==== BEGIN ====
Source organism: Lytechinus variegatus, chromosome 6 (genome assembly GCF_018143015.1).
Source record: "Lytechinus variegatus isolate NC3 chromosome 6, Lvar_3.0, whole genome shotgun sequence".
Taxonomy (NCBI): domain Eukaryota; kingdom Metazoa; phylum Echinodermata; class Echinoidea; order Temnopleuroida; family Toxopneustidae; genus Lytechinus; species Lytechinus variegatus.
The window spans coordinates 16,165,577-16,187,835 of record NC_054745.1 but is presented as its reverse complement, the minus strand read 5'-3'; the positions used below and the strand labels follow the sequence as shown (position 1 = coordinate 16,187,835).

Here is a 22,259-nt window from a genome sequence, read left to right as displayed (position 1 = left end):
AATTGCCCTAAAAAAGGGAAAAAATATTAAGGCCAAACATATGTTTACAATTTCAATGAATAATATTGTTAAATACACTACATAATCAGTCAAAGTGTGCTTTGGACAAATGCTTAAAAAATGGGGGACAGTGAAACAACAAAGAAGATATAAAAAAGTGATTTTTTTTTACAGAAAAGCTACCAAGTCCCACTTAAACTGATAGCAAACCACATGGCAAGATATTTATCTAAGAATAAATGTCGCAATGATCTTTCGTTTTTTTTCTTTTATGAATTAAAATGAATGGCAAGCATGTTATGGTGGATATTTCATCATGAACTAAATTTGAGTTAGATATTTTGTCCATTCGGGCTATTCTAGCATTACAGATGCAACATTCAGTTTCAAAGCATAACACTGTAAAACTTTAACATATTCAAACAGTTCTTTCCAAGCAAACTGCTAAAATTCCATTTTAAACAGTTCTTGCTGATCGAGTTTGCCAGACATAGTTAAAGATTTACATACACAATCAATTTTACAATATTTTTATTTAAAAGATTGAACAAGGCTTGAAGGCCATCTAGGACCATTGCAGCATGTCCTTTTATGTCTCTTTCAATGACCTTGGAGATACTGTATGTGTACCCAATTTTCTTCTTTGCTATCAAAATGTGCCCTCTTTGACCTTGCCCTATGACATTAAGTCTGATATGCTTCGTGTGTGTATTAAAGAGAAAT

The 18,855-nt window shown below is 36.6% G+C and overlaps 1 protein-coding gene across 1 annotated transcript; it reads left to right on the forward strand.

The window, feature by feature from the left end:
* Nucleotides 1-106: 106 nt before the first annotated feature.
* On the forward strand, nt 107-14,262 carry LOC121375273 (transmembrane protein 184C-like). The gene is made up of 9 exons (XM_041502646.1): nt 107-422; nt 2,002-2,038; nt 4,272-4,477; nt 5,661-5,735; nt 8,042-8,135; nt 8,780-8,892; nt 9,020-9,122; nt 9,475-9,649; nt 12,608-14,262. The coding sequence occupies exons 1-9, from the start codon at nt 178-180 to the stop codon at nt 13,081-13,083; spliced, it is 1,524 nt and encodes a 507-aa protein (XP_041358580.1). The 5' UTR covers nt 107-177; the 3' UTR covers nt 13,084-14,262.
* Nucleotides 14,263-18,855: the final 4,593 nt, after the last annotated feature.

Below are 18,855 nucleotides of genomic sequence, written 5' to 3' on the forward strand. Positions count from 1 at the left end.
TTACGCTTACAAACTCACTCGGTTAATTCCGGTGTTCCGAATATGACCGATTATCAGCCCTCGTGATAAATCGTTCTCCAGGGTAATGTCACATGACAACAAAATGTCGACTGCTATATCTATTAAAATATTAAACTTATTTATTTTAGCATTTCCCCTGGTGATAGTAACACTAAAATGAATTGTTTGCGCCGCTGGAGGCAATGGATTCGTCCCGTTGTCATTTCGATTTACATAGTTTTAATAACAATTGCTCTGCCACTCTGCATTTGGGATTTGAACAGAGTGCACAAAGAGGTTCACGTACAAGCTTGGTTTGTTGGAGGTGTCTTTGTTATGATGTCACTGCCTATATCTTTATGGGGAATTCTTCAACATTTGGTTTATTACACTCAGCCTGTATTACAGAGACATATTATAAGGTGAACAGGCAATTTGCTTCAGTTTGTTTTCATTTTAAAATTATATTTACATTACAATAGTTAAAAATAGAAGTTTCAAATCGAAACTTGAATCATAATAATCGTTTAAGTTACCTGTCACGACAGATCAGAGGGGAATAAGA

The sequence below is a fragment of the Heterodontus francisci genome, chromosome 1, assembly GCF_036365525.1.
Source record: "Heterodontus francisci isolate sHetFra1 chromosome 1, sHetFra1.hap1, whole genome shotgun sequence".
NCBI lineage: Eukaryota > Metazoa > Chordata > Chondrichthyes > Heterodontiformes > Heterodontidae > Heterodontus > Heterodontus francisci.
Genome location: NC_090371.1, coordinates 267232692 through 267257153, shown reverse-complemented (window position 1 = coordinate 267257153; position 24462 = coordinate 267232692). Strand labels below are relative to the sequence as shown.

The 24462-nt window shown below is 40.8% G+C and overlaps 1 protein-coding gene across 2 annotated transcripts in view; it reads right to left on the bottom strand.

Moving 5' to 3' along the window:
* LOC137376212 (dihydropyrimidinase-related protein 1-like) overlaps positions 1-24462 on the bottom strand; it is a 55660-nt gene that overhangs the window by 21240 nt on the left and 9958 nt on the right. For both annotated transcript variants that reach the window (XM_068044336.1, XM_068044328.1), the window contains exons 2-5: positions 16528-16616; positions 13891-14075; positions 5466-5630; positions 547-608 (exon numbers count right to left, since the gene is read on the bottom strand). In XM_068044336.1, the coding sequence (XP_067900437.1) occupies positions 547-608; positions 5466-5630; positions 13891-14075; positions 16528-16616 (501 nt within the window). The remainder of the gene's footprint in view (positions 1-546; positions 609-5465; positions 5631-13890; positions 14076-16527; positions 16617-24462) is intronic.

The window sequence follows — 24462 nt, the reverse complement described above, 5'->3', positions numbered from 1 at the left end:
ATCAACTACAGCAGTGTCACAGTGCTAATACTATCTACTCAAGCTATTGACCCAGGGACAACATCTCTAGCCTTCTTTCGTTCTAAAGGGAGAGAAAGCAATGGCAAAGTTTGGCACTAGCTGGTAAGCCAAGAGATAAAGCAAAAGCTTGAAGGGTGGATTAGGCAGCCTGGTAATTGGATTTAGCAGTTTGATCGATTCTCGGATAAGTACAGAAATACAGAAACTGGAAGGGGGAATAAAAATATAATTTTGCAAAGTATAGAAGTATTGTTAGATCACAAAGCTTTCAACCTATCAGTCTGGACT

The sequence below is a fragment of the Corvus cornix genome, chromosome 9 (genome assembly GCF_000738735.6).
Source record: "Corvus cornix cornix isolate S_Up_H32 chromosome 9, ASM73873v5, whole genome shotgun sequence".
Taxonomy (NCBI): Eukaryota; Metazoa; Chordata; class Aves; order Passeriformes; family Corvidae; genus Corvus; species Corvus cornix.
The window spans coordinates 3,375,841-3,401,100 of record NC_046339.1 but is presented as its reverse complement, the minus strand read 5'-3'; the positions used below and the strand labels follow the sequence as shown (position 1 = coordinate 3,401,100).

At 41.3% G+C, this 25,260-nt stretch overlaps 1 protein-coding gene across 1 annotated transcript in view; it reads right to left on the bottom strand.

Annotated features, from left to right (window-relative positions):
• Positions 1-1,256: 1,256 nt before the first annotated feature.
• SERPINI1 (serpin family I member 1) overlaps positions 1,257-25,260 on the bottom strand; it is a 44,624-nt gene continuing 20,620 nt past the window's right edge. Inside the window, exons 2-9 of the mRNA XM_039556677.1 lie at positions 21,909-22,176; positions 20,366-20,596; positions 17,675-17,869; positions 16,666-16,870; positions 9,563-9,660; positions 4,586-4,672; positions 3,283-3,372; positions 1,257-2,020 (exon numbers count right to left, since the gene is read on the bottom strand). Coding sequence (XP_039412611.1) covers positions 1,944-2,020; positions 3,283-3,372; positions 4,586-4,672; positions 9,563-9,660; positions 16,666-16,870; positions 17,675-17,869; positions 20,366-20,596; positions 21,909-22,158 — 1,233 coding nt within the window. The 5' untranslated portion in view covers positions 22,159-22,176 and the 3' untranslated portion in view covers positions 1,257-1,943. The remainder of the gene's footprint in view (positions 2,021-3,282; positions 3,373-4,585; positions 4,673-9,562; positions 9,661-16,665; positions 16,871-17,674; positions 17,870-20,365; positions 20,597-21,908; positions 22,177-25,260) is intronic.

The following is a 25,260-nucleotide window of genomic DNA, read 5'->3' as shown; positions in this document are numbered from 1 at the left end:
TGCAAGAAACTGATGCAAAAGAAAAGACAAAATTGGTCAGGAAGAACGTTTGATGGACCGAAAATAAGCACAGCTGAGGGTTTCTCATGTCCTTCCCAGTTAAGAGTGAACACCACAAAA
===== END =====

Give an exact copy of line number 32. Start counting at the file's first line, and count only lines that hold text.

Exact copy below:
TGCAAGAAACTGATGCAAAAGAAAAGACAAAATTGGTCAGGAAGAACGTTTGATGGACCGAAAATAAGCACAGCTGAGGGTTTCTCATGTCCTTCCCAGTTAAGAGTGAACACCACAAAA